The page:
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Elite fuel gauge


rjbp

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POR15 is the way to go C - just doing the same to mine (following Mike's example). Stopping problems before they materialise at the roadside makes for much less stressful motoring.

I Like these cars too B-)

Read an article recent in one of the Classic car for sale weeklies about which lotus to own - the Elite and Eclat were marked as red (with virtually all other being green) apart from the later Elan (I think I remember that correctly). Left me with the impression that the author didn't know what end was up to be honest.

The main point was that Colin Chapman was aiming these cars away from the marques origins of  'sport' to the middle manager, luxury market - to be fair, although these cars were far ahead of their time in many design respects, I'd have to agree that some of the finishes were a long way from 'luxury'.

However, with care and sensitive upgrading I still think these cars offer great motoring on relatively small money and are massively under appreciated. Original Elites/Elans/Esprits are fine if you are a lot smaller than me and with a much bigger wallet. Essentially, from what I can see, they all suffer from very similar problems on the whole.

Good Luck

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Is the price for that bit in Yen or £?

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There is a historic picture of Colin Chaman and Jim Clark inspecting the Miura at the Lambo factory circa 1968. To my mind that must have planted a seed, as Lotus copied the late 60s Lambo approach to the range exactly;

Big Luxo - Elite - Espada

Big Coupe - Eclat - Jarama

Mid engine sportscar - Esprit - Miura

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In the garage no-one can hear you scream 

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Just cleaned out the carb’s , a lot of crud in the bottom and one jet blocked , the single long jet in the middle not one of the pairs , wouldn't idle below 1200 before. There was different crud in each , black fibrous in one and fine powder sand coloured in the other . Has been stood for 12 years and wonder what the inside of the tank is like . Have a filter between tank and pump but can I get super fine filter but would better to wash the tank out but with what ? Have the tank free to sort the sender out , try and get a light in it and see what I can see . Get the carbs back on this morning .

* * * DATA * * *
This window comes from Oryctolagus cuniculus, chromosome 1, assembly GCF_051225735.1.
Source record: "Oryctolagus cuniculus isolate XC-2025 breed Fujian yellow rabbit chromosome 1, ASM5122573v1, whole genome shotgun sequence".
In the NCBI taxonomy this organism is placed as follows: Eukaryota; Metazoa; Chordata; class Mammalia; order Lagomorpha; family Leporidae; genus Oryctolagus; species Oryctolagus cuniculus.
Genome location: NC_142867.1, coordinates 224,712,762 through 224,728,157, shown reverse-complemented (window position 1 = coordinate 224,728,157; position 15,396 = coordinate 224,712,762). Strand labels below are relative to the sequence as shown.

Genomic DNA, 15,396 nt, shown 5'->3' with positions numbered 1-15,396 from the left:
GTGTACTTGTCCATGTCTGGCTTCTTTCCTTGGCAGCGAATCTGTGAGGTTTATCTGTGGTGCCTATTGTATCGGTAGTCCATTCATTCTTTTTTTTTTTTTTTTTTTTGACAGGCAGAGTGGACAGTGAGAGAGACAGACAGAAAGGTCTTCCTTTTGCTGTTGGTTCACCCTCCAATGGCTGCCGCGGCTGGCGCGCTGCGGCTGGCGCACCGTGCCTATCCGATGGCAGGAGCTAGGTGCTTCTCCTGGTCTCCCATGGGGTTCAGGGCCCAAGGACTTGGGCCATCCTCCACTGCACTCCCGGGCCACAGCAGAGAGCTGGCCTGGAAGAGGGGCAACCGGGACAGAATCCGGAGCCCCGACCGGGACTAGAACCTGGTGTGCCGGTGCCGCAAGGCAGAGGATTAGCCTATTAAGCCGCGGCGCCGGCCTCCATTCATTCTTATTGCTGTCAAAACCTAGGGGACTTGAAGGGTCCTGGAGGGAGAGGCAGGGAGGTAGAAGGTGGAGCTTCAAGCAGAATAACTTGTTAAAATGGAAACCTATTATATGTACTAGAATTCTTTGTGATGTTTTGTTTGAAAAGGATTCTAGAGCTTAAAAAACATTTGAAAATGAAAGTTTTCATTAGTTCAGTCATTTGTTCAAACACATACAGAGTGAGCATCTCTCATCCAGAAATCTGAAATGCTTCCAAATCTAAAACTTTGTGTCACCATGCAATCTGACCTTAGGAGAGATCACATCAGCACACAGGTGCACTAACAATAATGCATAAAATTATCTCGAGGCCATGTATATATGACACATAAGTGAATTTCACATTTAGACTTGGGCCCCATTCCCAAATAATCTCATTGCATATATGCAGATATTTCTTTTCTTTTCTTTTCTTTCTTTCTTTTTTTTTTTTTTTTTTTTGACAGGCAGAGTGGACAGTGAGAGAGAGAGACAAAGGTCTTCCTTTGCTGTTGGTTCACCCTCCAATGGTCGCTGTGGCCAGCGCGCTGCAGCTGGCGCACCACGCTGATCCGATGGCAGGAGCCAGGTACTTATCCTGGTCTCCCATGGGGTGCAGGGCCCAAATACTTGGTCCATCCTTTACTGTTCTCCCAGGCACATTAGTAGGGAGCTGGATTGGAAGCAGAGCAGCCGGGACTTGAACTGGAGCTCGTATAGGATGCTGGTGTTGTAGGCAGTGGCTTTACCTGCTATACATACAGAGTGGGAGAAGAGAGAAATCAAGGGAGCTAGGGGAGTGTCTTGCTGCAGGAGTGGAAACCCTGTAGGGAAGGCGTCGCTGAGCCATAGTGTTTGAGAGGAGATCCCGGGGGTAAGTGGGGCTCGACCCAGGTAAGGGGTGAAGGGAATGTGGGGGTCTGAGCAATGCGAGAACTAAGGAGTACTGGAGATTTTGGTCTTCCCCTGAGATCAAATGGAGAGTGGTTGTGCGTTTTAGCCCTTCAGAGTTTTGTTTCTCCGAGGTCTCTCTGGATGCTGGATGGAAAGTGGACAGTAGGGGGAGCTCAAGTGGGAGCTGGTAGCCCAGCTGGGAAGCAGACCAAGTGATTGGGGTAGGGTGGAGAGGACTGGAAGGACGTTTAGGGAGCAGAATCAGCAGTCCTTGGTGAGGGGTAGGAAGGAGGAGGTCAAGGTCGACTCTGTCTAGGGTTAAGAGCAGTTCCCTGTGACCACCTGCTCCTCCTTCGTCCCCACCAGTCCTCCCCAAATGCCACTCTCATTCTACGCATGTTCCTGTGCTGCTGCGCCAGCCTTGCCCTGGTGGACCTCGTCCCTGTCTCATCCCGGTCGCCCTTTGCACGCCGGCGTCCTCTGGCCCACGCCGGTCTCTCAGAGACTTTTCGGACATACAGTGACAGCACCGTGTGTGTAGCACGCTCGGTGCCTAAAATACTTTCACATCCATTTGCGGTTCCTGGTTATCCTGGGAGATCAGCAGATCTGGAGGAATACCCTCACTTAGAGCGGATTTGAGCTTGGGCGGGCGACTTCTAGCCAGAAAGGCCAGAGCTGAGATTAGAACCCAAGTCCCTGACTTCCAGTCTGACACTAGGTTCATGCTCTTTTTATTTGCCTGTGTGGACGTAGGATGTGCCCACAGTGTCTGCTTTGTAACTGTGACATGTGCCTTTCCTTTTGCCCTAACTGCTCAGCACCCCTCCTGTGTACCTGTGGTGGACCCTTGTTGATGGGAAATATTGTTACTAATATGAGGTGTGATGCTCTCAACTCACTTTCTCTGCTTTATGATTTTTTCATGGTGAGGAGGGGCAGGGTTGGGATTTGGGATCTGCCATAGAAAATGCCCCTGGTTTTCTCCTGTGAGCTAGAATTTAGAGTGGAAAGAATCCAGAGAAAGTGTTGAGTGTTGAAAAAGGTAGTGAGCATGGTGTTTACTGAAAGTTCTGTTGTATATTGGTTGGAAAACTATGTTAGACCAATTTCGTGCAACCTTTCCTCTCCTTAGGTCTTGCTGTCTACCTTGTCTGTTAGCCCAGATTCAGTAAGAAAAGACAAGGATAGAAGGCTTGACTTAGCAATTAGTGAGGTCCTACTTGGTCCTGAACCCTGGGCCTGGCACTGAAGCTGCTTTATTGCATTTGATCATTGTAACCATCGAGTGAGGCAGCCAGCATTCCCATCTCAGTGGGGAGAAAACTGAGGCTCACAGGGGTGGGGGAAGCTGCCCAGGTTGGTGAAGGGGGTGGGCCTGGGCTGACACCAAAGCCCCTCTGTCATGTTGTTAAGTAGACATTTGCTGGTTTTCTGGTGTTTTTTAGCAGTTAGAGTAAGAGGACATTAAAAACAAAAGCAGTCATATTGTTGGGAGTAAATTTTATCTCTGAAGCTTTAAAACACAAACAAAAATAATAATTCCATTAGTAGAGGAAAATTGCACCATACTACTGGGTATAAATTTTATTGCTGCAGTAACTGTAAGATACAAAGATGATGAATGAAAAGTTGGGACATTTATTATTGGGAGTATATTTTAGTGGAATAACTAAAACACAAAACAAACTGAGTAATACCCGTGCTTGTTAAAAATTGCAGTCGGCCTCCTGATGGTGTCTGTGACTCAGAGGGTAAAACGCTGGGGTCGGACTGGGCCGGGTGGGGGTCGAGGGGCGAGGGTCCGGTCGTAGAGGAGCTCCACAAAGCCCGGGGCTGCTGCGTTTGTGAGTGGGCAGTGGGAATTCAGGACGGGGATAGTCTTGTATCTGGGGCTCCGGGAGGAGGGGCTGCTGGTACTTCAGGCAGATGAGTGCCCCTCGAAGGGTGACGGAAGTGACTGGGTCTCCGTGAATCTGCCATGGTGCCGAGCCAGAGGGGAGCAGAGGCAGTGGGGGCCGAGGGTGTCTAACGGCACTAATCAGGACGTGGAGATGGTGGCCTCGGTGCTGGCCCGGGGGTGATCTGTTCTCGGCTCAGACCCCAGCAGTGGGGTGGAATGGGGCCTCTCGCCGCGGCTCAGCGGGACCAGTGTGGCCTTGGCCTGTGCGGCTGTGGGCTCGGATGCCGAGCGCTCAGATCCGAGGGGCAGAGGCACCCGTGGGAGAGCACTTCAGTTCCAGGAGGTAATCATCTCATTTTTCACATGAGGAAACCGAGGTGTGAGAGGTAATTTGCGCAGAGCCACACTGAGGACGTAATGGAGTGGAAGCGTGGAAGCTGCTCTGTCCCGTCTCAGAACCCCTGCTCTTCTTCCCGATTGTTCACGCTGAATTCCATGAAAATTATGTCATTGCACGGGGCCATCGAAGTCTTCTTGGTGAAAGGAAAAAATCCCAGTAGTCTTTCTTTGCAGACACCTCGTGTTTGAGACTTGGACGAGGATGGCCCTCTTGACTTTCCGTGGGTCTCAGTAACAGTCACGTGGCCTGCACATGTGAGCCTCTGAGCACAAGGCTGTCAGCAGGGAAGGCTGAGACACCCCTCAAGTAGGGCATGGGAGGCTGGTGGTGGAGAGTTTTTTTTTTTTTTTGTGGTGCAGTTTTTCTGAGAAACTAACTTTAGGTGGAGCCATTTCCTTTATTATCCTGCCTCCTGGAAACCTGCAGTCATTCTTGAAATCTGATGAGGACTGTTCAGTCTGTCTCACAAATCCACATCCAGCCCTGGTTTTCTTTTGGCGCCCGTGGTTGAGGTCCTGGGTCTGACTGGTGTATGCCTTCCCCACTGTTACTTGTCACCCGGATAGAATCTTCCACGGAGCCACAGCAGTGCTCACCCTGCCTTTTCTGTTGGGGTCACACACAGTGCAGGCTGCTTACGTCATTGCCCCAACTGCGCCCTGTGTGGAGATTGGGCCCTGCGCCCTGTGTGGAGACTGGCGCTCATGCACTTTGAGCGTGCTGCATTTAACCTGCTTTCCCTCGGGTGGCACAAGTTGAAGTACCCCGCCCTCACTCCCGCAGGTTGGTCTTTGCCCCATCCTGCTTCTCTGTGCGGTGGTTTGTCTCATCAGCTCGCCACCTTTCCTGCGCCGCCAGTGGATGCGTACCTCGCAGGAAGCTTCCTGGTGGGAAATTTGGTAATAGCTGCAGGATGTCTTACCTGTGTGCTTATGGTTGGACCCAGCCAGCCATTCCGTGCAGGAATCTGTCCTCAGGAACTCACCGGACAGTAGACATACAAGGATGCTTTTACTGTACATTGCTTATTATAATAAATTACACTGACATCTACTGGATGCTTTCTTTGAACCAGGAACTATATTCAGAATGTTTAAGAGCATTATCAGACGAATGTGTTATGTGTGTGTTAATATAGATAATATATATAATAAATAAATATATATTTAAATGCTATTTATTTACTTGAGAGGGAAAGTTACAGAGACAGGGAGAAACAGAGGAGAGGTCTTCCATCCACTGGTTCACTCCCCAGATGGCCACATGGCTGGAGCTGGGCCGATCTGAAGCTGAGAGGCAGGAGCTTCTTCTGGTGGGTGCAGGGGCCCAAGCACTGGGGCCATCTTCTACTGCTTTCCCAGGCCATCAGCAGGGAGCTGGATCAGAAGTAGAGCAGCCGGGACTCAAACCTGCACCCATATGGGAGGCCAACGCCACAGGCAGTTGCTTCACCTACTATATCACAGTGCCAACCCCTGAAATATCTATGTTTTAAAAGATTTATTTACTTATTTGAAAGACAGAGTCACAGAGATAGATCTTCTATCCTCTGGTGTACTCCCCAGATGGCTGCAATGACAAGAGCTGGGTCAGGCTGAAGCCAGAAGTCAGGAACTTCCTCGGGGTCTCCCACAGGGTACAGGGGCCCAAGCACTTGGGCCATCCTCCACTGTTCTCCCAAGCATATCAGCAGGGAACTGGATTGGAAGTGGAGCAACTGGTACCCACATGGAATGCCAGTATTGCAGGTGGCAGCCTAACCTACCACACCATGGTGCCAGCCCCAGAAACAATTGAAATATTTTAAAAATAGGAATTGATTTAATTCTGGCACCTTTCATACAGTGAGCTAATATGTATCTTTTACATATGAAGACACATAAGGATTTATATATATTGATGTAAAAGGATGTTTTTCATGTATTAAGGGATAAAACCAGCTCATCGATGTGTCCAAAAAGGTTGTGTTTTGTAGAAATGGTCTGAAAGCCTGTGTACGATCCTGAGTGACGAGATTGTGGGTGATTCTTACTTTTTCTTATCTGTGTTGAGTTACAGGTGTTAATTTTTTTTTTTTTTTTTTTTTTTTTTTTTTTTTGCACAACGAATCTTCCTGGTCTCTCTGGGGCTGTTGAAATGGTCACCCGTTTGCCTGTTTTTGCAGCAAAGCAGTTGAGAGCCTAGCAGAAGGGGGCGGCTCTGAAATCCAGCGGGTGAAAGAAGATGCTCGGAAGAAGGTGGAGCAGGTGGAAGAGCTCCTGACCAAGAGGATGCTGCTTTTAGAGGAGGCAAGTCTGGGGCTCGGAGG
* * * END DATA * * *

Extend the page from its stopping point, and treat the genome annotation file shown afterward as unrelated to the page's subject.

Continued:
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On 26/10/2016 at 19:06, rjbp said:

Just found this number in raised cast just below the starter D 907E 0050Y ,

That's the casting number - its on all of them.

Engine number is on the flat bit near the starter aperture.

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22 minutes ago, Dunc said:

That's the casting number - its on all of them.

Engine number is on the flat bit near the starter aperture.

Did recognise it as a cast/pattern number , has G74-06-7896 stamped near where you say but no one can recognise it . Carbs back and running a lot lot sweeter  but still not right , not popping back now so not to lean a mixture  , a web site says for a start screw back up the idle 2.5 turns ( one's with the springs ) but I'm way above that and can screw them several turns before it makes a difference . What are the screws with pointed ends near the idle screws that are locked with a nut , did notice a slight bend in the end of the point on two of them , put them back with the same standout ?

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I don't think your engine number is unusual for an early (1974) engine. They didn't go to two letters in stamping until 1975.

Your block started life as a 1974 Domestic, Spec 1 engine with D cams. (I'll revise what I said before now that I have looked it up rather than going by memory). D only meant aircon after 1975. In 1974 it meant "Domestic".